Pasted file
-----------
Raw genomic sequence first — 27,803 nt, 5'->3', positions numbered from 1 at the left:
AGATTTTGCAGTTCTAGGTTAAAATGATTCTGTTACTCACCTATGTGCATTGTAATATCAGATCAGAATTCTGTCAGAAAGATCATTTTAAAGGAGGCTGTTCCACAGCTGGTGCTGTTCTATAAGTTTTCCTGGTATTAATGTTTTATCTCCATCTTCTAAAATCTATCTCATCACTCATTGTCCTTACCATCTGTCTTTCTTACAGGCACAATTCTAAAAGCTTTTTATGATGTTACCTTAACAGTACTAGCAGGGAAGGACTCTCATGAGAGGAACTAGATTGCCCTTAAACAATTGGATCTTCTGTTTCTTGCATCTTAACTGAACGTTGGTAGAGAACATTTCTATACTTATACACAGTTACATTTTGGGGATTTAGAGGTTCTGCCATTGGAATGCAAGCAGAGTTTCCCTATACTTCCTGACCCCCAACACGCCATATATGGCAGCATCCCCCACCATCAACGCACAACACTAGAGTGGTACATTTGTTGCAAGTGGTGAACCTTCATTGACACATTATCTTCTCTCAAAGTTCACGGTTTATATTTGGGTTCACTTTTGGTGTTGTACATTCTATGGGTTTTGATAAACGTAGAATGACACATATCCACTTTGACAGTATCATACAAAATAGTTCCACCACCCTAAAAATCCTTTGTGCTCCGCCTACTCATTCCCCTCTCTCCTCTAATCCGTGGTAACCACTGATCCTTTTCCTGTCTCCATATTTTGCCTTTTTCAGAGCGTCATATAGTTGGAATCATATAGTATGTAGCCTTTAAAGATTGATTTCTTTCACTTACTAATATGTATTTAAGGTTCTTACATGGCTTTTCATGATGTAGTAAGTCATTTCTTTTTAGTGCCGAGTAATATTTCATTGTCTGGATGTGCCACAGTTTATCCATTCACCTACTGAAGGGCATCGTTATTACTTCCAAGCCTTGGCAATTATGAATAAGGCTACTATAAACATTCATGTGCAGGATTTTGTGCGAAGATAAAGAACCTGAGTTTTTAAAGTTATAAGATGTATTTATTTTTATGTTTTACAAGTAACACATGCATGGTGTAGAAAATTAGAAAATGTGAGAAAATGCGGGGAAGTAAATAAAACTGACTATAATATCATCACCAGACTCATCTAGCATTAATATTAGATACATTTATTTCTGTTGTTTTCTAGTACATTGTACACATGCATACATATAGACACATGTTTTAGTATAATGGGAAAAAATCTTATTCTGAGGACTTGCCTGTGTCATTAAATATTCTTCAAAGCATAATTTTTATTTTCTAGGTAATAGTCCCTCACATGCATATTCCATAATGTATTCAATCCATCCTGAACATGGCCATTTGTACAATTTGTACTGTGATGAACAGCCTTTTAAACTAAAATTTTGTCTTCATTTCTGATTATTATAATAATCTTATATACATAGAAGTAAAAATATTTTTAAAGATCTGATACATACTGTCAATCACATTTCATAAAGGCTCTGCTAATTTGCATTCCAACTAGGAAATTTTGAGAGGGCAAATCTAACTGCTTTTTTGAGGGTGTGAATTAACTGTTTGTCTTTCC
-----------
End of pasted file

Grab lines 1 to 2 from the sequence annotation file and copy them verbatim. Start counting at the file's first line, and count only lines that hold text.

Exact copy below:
Raw genomic sequence first — 27,803 nt, 5'->3', positions numbered from 1 at the left:
AGATTTTGCAGTTCTAGGTTAAAATGATTCTGTTACTCACCTATGTGCATTGTAATATCAGATCAGAATTCTGTCAGAAAGATCATTTTAAAGGAGGCTGTTCCACAGCTGGTGCTGTTCTATAAGTTTTCCTGGTATTAATGTTTTATCTCCATCTTCTAAAATCTATCTCATCACTCATTGTCCTTACCATCTGTCTTTCTTACAGGCACAATTCTAAAAGCTTTTTATGATGTTACCTTAACAGTACTAGCAGGGAAGGACTCTCATGAGAGGAACTAGATTGCCCTTAAACAATTGGATCTTCTGTTTCTTGCATCTTAACTGAACGTTGGTAGAGAACATTTCTATACTTATACACAGTTACATTTTGGGGATTTAGAGGTTCTGCCATTGGAATGCAAGCAGAGTTTCCCTATACTTCCTGACCCCCAACACGCCATATATGGCAGCATCCCCCACCATCAACGCACAACACTAGAGTGGTACATTTGTTGCAAGTGGTGAACCTTCATTGACACATTATCTTCTCTCAAAGTTCACGGTTTATATTTGGGTTCACTTTTGGTGTTGTACATTCTATGGGTTTTGATAAACGTAGAATGACACATATCCACTTTGACAGTATCATACAAAATAGTTCCACCACCCTAAAAATCCTTTGTGCTCCGCCTACTCATTCCCCTCTCTCCTCTAATCCGTGGTAACCACTGATCCTTTTCCTGTCTCCATATTTTGCCTTTTTCAGAGCGTCATATAGTTGGAATCATATAGTATGTAGCCTTTAAAGATTGATTTCTTTCACTTACTAATATGTATTTAAGGTTCTTACATGGCTTTTCATGATGTAGTAAGTCATTTCTTTTTAGTGCCGAGTAATATTTCATTGTCTGGATGTGCCACAGTTTATCCATTCACCTACTGAAGGGCATCGTTATTACTTCCAAGCCTTGGCAATTATGAATAAGGCTACTATAAACATTCATGTGCAGGATTTTGTGCGAAGATAAAGAACCTGAGTTTTTAAAGTTATAAGATGTATTTATTTTTATGTTTTACAAGTAACACATGCATGGTGTAGAAAATTAGAAAATGTGAGAAAATGCGGGGAAGTAAATAAAACTGACTATAATATCATCACCAGACTCATCTAGCATTAATATTAGATACATTTATTTCTGTTGTTTTCTAGTACATTGTACACATGCATACATATAGACACATGTTTTAGTATAATGGGAAAAAATCTTATTCTGAGGACTTGCCTGTGTCATTAAATATTCTTCAAAGCATAATTTTTATTTTCTAGGTAATAGTCCCTCACATGCATATTCCATAATGTATTCAATCCATCCTGAACATGGCCATTTGTACAATTTGTACTGTGATGAACAGCCTTTTAAACTAAAATTTTGTCTTCATTTCTGATTATTATAATAATCTTATATACATAGAAGTAAAAATATTTTTAAAGATCTGATACATACTGTCAATCACATTTCATAAAGGCTCTGCTAATTTGCATTCCAACTAGGAAATTTTGAGAGGGCAAATCTAACTGCTTTTTTGAGGGTGTGAATTAACTGTTTGTCTTTCC